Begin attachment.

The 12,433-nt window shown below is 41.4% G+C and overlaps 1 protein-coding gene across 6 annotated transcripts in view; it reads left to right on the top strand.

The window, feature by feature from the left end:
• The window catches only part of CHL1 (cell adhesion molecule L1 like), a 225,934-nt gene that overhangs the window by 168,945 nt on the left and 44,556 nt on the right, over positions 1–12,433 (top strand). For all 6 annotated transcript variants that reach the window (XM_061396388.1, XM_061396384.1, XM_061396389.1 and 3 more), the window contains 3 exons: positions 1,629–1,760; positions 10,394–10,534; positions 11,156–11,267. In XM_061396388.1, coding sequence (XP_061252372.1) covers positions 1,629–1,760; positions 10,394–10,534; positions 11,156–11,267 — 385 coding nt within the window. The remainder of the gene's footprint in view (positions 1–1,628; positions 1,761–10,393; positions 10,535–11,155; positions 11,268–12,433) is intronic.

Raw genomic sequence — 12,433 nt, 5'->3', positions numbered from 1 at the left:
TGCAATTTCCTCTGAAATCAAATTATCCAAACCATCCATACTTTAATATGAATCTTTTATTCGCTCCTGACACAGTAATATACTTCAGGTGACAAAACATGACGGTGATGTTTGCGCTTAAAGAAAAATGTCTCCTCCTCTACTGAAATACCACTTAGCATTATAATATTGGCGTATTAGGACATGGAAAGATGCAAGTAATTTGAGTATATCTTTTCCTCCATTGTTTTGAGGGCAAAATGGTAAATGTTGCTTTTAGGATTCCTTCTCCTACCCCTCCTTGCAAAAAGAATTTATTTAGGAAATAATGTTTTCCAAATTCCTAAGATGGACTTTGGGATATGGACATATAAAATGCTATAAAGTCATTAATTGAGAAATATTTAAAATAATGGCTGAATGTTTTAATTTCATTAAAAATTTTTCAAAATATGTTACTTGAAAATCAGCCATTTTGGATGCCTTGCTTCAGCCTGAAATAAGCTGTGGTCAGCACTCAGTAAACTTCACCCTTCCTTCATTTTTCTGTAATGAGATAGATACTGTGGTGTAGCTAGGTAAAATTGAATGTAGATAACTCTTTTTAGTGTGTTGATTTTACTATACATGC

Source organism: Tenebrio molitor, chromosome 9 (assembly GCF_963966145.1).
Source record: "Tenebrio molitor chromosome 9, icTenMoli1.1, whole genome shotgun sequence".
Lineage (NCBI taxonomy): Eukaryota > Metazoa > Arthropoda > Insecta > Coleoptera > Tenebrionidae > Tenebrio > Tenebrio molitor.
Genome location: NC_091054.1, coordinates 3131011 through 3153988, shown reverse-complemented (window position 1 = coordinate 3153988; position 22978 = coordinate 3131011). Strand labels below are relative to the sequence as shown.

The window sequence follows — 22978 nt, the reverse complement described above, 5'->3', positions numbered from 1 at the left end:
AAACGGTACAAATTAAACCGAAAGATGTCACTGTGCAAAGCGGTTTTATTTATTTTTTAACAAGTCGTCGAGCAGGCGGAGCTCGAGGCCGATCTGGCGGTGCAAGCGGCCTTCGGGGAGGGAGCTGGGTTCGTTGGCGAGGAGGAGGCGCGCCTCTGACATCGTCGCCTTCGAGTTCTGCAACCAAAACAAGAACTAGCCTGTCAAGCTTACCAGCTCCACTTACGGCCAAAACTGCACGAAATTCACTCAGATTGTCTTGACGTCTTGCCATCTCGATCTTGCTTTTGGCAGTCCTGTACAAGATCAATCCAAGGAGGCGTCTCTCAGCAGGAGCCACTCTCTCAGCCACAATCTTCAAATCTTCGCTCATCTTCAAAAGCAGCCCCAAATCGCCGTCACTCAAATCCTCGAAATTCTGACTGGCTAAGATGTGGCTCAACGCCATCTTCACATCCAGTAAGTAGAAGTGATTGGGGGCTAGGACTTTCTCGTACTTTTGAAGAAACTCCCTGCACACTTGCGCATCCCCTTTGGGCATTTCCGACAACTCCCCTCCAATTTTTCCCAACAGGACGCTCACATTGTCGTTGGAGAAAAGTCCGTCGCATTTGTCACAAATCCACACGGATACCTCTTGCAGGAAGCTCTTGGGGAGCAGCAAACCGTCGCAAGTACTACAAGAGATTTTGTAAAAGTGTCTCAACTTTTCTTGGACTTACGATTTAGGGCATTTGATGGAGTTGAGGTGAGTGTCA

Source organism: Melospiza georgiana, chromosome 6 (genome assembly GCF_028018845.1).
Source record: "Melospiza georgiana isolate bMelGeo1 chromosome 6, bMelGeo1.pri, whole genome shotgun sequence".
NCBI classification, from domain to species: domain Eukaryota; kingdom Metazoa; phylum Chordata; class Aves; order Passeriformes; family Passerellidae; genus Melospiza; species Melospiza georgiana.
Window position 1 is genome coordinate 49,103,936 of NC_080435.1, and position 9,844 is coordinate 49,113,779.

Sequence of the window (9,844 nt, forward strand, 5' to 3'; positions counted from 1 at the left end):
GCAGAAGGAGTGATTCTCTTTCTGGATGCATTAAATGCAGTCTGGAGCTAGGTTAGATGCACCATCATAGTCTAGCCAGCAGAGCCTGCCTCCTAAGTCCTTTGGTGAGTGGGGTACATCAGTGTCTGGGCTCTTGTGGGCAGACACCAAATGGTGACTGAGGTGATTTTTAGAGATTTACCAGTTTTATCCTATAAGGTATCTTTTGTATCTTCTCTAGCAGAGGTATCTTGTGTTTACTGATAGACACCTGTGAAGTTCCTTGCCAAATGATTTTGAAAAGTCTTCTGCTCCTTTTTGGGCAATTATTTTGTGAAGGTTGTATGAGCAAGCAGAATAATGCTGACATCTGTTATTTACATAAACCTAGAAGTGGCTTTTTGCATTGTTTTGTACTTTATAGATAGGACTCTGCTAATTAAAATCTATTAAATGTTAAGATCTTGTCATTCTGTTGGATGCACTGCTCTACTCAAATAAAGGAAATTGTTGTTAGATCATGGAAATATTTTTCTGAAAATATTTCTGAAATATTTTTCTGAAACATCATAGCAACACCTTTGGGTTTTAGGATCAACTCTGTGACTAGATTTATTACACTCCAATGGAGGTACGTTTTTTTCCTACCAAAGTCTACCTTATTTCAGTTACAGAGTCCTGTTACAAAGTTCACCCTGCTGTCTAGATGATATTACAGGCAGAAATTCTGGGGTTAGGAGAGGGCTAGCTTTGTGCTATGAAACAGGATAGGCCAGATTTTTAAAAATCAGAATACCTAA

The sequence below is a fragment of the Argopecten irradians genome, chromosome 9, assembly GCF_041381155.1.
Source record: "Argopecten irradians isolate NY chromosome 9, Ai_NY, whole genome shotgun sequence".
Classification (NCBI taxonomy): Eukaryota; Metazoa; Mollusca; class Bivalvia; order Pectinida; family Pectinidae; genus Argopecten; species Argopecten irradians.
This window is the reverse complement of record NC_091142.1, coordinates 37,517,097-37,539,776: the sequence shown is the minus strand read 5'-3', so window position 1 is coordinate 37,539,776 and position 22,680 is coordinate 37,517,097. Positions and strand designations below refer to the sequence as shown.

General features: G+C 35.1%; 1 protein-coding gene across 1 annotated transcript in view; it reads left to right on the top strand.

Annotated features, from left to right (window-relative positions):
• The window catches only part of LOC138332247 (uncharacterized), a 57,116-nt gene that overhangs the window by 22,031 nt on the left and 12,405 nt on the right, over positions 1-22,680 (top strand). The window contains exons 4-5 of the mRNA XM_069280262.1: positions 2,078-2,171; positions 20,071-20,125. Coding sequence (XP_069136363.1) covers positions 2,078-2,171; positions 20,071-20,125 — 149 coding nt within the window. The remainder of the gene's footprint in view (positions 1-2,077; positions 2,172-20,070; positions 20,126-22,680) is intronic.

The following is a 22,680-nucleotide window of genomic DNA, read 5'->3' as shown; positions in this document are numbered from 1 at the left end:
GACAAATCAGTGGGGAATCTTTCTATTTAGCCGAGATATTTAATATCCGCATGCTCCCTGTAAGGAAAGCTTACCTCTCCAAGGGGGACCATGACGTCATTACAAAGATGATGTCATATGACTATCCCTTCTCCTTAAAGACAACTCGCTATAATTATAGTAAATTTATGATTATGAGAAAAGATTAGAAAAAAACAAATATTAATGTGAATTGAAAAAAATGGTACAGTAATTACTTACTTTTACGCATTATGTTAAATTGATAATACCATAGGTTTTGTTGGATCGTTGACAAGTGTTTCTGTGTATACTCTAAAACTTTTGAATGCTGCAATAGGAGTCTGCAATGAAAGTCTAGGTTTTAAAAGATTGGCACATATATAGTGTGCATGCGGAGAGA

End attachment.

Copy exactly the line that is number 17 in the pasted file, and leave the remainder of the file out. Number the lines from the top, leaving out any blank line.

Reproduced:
GCAGAAGGAGTGATTCTCTTTCTGGATGCATTAAATGCAGTCTGGAGCTAGGTTAGATGCACCATCATAGTCTAGCCAGCAGAGCCTGCCTCCTAAGTCCTTTGGTGAGTGGGGTACATCAGTGTCTGGGCTCTTGTGGGCAGACACCAAATGGTGACTGAGGTGATTTTTAGAGATTTACCAGTTTTATCCTATAAGGTATCTTTTGTATCTTCTCTAGCAGAGGTATCTTGTGTTTACTGATAGACACCTGTGAAGTTCCTTGCCAAATGATTTTGAAAAGTCTTCTGCTCCTTTTTGGGCAATTATTTTGTGAAGGTTGTATGAGCAAGCAGAATAATGCTGACATCTGTTATTTACATAAACCTAGAAGTGGCTTTTTGCATTGTTTTGTACTTTATAGATAGGACTCTGCTAATTAAAATCTATTAAATGTTAAGATCTTGTCATTCTGTTGGATGCACTGCTCTACTCAAATAAAGGAAATTGTTGTTAGATCATGGAAATATTTTTCTGAAAATATTTCTGAAATATTTTTCTGAAACATCATAGCAACACCTTTGGGTTTTAGGATCAACTCTGTGACTAGATTTATTACACTCCAATGGAGGTACGTTTTTTTCCTACCAAAGTCTACCTTATTTCAGTTACAGAGTCCTGTTACAAAGTTCACCCTGCTGTCTAGATGATATTACAGGCAGAAATTCTGGGGTTAGGAGAGGGCTAGCTTTGTGCTATGAAACAGGATAGGCCAGATTTTTAAAAATCAGAATACCTAA